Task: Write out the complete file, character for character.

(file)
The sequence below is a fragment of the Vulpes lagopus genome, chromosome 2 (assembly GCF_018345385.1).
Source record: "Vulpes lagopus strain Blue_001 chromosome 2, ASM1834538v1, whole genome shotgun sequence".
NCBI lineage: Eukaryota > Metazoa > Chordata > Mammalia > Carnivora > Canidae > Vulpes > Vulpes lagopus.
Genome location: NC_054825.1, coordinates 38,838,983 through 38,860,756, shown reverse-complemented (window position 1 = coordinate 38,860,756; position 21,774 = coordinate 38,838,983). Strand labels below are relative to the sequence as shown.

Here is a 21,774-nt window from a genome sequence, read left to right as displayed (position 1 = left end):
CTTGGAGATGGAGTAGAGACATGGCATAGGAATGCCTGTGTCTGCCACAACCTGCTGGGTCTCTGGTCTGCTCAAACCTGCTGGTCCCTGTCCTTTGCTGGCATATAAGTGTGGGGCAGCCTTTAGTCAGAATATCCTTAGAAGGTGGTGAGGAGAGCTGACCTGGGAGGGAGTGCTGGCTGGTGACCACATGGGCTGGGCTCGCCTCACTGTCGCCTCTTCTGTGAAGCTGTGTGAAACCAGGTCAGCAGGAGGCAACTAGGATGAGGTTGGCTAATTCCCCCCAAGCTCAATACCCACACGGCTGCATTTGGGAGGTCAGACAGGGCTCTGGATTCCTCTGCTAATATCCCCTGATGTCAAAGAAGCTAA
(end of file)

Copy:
The sequence below is a fragment of the Vulpes lagopus genome, chromosome 2 (assembly GCF_018345385.1).
Source record: "Vulpes lagopus strain Blue_001 chromosome 2, ASM1834538v1, whole genome shotgun sequence".
NCBI lineage: Eukaryota > Metazoa > Chordata > Mammalia > Carnivora > Canidae > Vulpes > Vulpes lagopus.
Genome location: NC_054825.1, coordinates 38,838,983 through 38,860,756, shown reverse-complemented (window position 1 = coordinate 38,860,756; position 21,774 = coordinate 38,838,983). Strand labels below are relative to the sequence as shown.

Here is a 21,774-nt window from a genome sequence, read left to right as displayed (position 1 = left end):
CTTGGAGATGGAGTAGAGACATGGCATAGGAATGCCTGTGTCTGCCACAACCTGCTGGGTCTCTGGTCTGCTCAAACCTGCTGGTCCCTGTCCTTTGCTGGCATATAAGTGTGGGGCAGCCTTTAGTCAGAATATCCTTAGAAGGTGGTGAGGAGAGCTGACCTGGGAGGGAGTGCTGGCTGGTGACCACATGGGCTGGGCTCGCCTCACTGTCGCCTCTTCTGTGAAGCTGTGTGAAACCAGGTCAGCAGGAGGCAACTAGGATGAGGTTGGCTAATTCCCCCCAAGCTCAATACCCACACGGCTGCATTTGGGAGGTCAGACAGGGCTCTGGATTCCTCTGCTAATATCCCCTGATGTCAAAGAAGCTAA